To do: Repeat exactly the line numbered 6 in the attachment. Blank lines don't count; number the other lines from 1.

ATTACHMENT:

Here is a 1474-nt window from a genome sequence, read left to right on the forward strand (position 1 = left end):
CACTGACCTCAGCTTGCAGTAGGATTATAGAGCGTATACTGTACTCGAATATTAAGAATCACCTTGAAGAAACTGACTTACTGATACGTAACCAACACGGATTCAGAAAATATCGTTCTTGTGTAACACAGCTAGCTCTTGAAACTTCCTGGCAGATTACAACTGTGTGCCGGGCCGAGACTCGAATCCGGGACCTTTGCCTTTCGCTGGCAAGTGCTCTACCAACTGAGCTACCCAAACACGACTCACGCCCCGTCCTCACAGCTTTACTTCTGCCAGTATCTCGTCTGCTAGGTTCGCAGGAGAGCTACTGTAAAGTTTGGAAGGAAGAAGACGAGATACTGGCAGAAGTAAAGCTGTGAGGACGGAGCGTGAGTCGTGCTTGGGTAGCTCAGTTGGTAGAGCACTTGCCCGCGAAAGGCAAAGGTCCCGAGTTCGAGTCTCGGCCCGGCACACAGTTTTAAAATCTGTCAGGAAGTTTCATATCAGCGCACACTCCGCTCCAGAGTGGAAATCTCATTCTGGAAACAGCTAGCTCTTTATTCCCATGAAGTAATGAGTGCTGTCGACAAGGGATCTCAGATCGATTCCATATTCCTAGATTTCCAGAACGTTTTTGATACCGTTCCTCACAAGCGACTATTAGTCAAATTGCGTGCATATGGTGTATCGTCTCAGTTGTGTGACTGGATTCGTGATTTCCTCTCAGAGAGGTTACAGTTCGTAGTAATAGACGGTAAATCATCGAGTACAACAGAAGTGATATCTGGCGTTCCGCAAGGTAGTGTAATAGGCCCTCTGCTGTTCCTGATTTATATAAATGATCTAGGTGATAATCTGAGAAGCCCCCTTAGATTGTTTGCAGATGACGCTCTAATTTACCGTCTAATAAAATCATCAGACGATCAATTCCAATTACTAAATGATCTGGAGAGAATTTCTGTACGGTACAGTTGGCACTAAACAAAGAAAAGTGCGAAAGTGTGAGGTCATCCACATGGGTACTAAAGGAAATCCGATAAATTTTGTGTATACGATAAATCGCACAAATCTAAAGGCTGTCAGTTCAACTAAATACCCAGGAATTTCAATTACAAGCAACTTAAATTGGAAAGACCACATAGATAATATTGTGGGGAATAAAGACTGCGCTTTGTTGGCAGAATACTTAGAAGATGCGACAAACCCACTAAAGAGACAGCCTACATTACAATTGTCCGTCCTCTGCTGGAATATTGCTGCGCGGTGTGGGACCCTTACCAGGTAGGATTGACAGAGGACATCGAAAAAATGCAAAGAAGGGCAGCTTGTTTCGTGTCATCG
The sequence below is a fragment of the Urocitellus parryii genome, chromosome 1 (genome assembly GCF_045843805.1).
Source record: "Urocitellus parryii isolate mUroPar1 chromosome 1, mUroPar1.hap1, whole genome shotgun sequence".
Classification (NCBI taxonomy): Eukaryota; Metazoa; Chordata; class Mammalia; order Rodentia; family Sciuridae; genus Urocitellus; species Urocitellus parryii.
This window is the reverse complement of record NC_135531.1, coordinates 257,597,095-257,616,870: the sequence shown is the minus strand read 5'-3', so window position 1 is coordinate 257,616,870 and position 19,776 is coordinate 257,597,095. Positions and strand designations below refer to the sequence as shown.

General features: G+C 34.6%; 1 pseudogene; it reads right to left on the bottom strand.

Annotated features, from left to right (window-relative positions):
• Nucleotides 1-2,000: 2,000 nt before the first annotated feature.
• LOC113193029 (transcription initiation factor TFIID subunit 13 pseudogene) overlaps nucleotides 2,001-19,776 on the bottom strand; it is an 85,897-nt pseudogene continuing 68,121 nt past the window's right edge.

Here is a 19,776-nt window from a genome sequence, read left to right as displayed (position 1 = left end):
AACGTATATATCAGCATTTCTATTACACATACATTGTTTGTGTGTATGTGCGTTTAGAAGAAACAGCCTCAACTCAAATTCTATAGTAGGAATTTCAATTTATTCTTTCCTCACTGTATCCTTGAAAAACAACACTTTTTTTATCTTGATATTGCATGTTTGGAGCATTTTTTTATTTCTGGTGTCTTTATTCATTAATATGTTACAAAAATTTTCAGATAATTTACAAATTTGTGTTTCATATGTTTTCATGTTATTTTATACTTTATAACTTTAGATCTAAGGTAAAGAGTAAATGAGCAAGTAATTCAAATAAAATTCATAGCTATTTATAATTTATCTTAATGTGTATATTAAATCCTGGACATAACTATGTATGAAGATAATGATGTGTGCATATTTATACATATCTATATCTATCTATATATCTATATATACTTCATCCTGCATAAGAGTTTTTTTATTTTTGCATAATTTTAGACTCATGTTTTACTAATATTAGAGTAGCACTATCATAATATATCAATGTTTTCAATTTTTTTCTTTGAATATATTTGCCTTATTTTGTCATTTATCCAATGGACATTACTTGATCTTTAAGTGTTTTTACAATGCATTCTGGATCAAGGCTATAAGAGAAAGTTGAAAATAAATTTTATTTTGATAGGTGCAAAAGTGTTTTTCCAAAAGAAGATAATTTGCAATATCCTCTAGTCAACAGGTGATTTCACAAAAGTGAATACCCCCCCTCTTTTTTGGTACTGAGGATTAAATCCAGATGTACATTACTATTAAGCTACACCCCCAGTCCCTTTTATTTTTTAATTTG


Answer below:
This window is the reverse complement of record NC_135531.1, coordinates 257,597,095-257,616,870: the sequence shown is the minus strand read 5'-3', so window position 1 is coordinate 257,616,870 and position 19,776 is coordinate 257,597,095. Positions and strand designations below refer to the sequence as shown.